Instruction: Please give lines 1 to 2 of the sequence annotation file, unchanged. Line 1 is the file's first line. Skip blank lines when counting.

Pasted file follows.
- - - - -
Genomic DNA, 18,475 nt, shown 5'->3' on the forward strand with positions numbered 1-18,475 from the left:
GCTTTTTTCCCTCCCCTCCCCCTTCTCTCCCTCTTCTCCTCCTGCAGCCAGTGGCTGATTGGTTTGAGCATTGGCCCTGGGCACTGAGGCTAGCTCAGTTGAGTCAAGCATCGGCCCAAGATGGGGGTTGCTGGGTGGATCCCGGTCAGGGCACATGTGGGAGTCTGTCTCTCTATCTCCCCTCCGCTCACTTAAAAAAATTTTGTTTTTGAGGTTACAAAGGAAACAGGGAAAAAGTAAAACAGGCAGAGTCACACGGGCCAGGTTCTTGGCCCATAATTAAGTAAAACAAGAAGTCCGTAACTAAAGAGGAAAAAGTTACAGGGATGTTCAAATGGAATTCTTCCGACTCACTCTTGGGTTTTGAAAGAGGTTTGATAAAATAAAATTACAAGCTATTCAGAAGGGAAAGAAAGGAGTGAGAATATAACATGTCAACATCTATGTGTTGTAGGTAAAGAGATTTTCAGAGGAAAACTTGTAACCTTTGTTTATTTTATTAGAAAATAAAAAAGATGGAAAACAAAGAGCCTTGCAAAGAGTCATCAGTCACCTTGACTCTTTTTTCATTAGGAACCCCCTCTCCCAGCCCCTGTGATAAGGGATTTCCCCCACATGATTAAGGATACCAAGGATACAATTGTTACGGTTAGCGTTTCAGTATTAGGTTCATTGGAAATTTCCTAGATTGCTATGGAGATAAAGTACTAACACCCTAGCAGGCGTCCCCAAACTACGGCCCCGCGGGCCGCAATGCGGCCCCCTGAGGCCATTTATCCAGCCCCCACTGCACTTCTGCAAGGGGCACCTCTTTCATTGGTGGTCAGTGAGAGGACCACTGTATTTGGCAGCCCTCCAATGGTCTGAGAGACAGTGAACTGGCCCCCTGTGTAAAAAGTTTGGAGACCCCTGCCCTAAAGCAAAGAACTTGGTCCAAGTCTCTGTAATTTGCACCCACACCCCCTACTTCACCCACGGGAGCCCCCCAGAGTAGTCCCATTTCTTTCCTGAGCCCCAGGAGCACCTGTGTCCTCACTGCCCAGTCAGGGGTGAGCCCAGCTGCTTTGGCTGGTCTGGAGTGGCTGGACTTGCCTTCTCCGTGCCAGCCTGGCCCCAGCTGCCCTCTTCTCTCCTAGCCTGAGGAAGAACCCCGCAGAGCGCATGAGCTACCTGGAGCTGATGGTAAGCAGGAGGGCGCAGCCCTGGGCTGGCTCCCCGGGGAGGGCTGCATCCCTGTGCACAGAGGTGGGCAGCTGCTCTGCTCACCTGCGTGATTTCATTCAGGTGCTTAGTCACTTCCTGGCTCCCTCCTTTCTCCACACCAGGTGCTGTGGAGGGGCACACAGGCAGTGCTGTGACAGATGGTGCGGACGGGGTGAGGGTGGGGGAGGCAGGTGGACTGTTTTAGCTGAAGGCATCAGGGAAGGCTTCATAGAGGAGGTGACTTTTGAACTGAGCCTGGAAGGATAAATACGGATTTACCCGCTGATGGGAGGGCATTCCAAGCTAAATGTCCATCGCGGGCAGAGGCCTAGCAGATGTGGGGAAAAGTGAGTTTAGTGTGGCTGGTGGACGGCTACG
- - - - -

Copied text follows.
Genomic DNA, 18,475 nt, shown 5'->3' on the forward strand with positions numbered 1-18,475 from the left:
GCTTTTTTCCCTCCCCTCCCCCTTCTCTCCCTCTTCTCCTCCTGCAGCCAGTGGCTGATTGGTTTGAGCATTGGCCCTGGGCACTGAGGCTAGCTCAGTTGAGTCAAGCATCGGCCCAAGATGGGGGTTGCTGGGTGGATCCCGGTCAGGGCACATGTGGGAGTCTGTCTCTCTATCTCCCCTCCGCTCACTTAAAAAAATTTTGTTTTTGAGGTTACAAAGGAAACAGGGAAAAAGTAAAACAGGCAGAGTCACACGGGCCAGGTTCTTGGCCCATAATTAAGTAAAACAAGAAGTCCGTAACTAAAGAGGAAAAAGTTACAGGGATGTTCAAATGGAATTCTTCCGACTCACTCTTGGGTTTTGAAAGAGGTTTGATAAAATAAAATTACAAGCTATTCAGAAGGGAAAGAAAGGAGTGAGAATATAACATGTCAACATCTATGTGTTGTAGGTAAAGAGATTTTCAGAGGAAAACTTGTAACCTTTGTTTATTTTATTAGAAAATAAAAAAGATGGAAAACAAAGAGCCTTGCAAAGAGTCATCAGTCACCTTGACTCTTTTTTCATTAGGAACCCCCTCTCCCAGCCCCTGTGATAAGGGATTTCCCCCACATGATTAAGGATACCAAGGATACAATTGTTACGGTTAGCGTTTCAGTATTAGGTTCATTGGAAATTTCCTAGATTGCTATGGAGATAAAGTACTAACACCCTAGCAGGCGTCCCCAAACTACGGCCCCGCGGGCCGCAATGCGGCCCCCTGAGGCCATTTATCCAGCCCCCACTGCACTTCTGCAAGGGGCACCTCTTTCATTGGTGGTCAGTGAGAGGACCACTGTATTTGGCAGCCCTCCAATGGTCTGAGAGACAGTGAACTGGCCCCCTGTGTAAAAAGTTTGGAGACCCCTGCCCTAAAGCAAAGAACTTGGTCCAAGTCTCTGTAATTTGCACCCACACCCCCTACTTCACCCACGGGAGCCCCCCAGAGTAGTCCCATTTCTTTCCTGAGCCCCAGGAGCACCTGTGTCCTCACTGCCCAGTCAGGGGTGAGCCCAGCTGCTTTGGCTGGTCTGGAGTGGCTGGACTTGCCTTCTCCGTGCCAGCCTGGCCCCAGCTGCCCTCTTCTCTCCTAGCCTGAGGAAGAACCCCGCAGAGCGCATGAGCTACCTGGAGCTGATGGTAAGCAGGAGGGCGCAGCCCTGGGCTGGCTCCCCGGGGAGGGCTGCATCCCTGTGCACAGAGGTGGGCAGCTGCTCTGCTCACCTGCGTGATTTCATTCAGGTGCTTAGTCACTTCCTGGCTCCCTCCTTTCTCCACACCAGGTGCTGTGGAGGGGCACACAGGCAGTGCTGTGACAGATGGTGCGGACGGGGTGAGGGTGGGGGAGGCAGGTGGACTGTTTTAGCTGAAGGCATCAGGGAAGGCTTCATAGAGGAGGTGACTTTTGAACTGAGCCTGGAAGGATAAATACGGATTTACCCGCTGATGGGAGGGCATTCCAAGCTAAATGTCCATCGCGGGCAGAGGCCTAGCAGATGTGGGGAAAAGTGAGTTTAGTGTGGCTGGTGGACGGCTACG